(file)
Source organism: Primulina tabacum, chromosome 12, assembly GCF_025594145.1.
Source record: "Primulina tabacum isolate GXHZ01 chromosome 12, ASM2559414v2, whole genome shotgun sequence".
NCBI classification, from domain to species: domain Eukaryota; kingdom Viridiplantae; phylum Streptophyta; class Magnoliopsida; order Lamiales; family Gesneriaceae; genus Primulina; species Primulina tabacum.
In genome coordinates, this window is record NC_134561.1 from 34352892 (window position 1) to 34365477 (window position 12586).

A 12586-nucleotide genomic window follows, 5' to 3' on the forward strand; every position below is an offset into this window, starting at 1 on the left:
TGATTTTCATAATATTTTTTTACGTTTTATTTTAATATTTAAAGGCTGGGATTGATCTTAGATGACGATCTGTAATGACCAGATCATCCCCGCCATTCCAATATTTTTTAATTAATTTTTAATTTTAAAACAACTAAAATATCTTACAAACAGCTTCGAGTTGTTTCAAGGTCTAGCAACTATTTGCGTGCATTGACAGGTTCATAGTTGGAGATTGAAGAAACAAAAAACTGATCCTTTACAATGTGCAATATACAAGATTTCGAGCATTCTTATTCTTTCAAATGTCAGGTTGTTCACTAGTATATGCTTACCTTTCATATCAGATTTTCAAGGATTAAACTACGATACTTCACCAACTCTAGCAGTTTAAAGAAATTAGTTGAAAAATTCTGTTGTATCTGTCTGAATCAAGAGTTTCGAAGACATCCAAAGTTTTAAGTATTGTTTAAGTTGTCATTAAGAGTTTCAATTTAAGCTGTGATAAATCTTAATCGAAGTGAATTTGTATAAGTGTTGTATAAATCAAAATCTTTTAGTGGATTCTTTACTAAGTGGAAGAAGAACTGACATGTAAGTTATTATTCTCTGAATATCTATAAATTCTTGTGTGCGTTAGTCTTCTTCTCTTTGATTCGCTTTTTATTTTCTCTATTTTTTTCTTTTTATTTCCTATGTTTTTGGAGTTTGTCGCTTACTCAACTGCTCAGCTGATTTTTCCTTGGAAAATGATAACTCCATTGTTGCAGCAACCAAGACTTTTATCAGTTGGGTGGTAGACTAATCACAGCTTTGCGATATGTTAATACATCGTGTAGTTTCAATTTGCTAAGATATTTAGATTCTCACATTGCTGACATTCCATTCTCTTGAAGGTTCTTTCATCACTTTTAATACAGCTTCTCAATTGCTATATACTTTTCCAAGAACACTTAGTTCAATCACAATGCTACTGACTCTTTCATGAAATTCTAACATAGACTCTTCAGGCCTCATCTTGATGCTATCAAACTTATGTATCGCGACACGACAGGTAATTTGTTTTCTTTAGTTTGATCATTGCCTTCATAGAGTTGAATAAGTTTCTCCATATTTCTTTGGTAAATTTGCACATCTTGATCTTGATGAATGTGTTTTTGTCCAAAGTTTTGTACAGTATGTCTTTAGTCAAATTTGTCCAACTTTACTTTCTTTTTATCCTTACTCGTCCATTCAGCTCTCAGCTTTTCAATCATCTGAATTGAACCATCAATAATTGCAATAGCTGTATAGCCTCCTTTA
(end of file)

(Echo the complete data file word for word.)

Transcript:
Source organism: Primulina tabacum, chromosome 12, assembly GCF_025594145.1.
Source record: "Primulina tabacum isolate GXHZ01 chromosome 12, ASM2559414v2, whole genome shotgun sequence".
NCBI classification, from domain to species: domain Eukaryota; kingdom Viridiplantae; phylum Streptophyta; class Magnoliopsida; order Lamiales; family Gesneriaceae; genus Primulina; species Primulina tabacum.
In genome coordinates, this window is record NC_134561.1 from 34352892 (window position 1) to 34365477 (window position 12586).

A 12586-nucleotide genomic window follows, 5' to 3' on the forward strand; every position below is an offset into this window, starting at 1 on the left:
TGATTTTCATAATATTTTTTTACGTTTTATTTTAATATTTAAAGGCTGGGATTGATCTTAGATGACGATCTGTAATGACCAGATCATCCCCGCCATTCCAATATTTTTTAATTAATTTTTAATTTTAAAACAACTAAAATATCTTACAAACAGCTTCGAGTTGTTTCAAGGTCTAGCAACTATTTGCGTGCATTGACAGGTTCATAGTTGGAGATTGAAGAAACAAAAAACTGATCCTTTACAATGTGCAATATACAAGATTTCGAGCATTCTTATTCTTTCAAATGTCAGGTTGTTCACTAGTATATGCTTACCTTTCATATCAGATTTTCAAGGATTAAACTACGATACTTCACCAACTCTAGCAGTTTAAAGAAATTAGTTGAAAAATTCTGTTGTATCTGTCTGAATCAAGAGTTTCGAAGACATCCAAAGTTTTAAGTATTGTTTAAGTTGTCATTAAGAGTTTCAATTTAAGCTGTGATAAATCTTAATCGAAGTGAATTTGTATAAGTGTTGTATAAATCAAAATCTTTTAGTGGATTCTTTACTAAGTGGAAGAAGAACTGACATGTAAGTTATTATTCTCTGAATATCTATAAATTCTTGTGTGCGTTAGTCTTCTTCTCTTTGATTCGCTTTTTATTTTCTCTATTTTTTTCTTTTTATTTCCTATGTTTTTGGAGTTTGTCGCTTACTCAACTGCTCAGCTGATTTTTCCTTGGAAAATGATAACTCCATTGTTGCAGCAACCAAGACTTTTATCAGTTGGGTGGTAGACTAATCACAGCTTTGCGATATGTTAATACATCGTGTAGTTTCAATTTGCTAAGATATTTAGATTCTCACATTGCTGACATTCCATTCTCTTGAAGGTTCTTTCATCACTTTTAATACAGCTTCTCAATTGCTATATACTTTTCCAAGAACACTTAGTTCAATCACAATGCTACTGACTCTTTCATGAAATTCTAACATAGACTCTTCAGGCCTCATCTTGATGCTATCAAACTTATGTATCGCGACACGACAGGTAATTTGTTTTCTTTAGTTTGATCATTGCCTTCATAGAGTTGAATAAGTTTCTCCATATTTCTTTGGTAAATTTGCACATCTTGATCTTGATGAATGTGTTTTTGTCCAAAGTTTTGTACAGTATGTCTTTAGTCAAATTTGTCCAACTTTACTTTCTTTTTATCCTTACTCGTCCATTCAGCTCTCAGCTTTTCAATCATCTGAATTGAACCATCAATAATTGCAATAGCTGTATAGCCTCCTTTA